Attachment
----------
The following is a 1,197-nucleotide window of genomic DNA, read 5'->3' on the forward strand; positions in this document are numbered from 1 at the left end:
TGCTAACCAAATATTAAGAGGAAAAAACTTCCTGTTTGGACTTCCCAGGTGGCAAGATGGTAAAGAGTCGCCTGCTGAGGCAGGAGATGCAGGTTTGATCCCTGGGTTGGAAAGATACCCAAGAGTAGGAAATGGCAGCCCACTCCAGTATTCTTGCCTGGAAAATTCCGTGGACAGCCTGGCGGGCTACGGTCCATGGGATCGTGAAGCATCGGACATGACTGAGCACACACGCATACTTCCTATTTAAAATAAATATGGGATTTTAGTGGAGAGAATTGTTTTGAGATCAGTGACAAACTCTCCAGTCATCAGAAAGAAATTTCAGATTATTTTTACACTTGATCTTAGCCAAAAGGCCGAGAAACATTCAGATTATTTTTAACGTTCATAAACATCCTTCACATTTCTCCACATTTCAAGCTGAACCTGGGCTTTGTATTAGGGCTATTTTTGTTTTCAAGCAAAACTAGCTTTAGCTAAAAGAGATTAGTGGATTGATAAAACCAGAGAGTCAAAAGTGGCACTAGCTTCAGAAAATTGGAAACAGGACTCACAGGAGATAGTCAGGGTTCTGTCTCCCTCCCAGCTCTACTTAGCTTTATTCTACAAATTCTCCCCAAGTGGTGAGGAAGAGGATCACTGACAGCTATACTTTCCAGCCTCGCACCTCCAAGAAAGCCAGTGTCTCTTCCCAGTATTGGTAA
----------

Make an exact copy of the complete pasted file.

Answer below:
The following is a 1,197-nucleotide window of genomic DNA, read 5'->3' on the forward strand; positions in this document are numbered from 1 at the left end:
TGCTAACCAAATATTAAGAGGAAAAAACTTCCTGTTTGGACTTCCCAGGTGGCAAGATGGTAAAGAGTCGCCTGCTGAGGCAGGAGATGCAGGTTTGATCCCTGGGTTGGAAAGATACCCAAGAGTAGGAAATGGCAGCCCACTCCAGTATTCTTGCCTGGAAAATTCCGTGGACAGCCTGGCGGGCTACGGTCCATGGGATCGTGAAGCATCGGACATGACTGAGCACACACGCATACTTCCTATTTAAAATAAATATGGGATTTTAGTGGAGAGAATTGTTTTGAGATCAGTGACAAACTCTCCAGTCATCAGAAAGAAATTTCAGATTATTTTTACACTTGATCTTAGCCAAAAGGCCGAGAAACATTCAGATTATTTTTAACGTTCATAAACATCCTTCACATTTCTCCACATTTCAAGCTGAACCTGGGCTTTGTATTAGGGCTATTTTTGTTTTCAAGCAAAACTAGCTTTAGCTAAAAGAGATTAGTGGATTGATAAAACCAGAGAGTCAAAAGTGGCACTAGCTTCAGAAAATTGGAAACAGGACTCACAGGAGATAGTCAGGGTTCTGTCTCCCTCCCAGCTCTACTTAGCTTTATTCTACAAATTCTCCCCAAGTGGTGAGGAAGAGGATCACTGACAGCTATACTTTCCAGCCTCGCACCTCCAAGAAAGCCAGTGTCTCTTCCCAGTATTGGTAA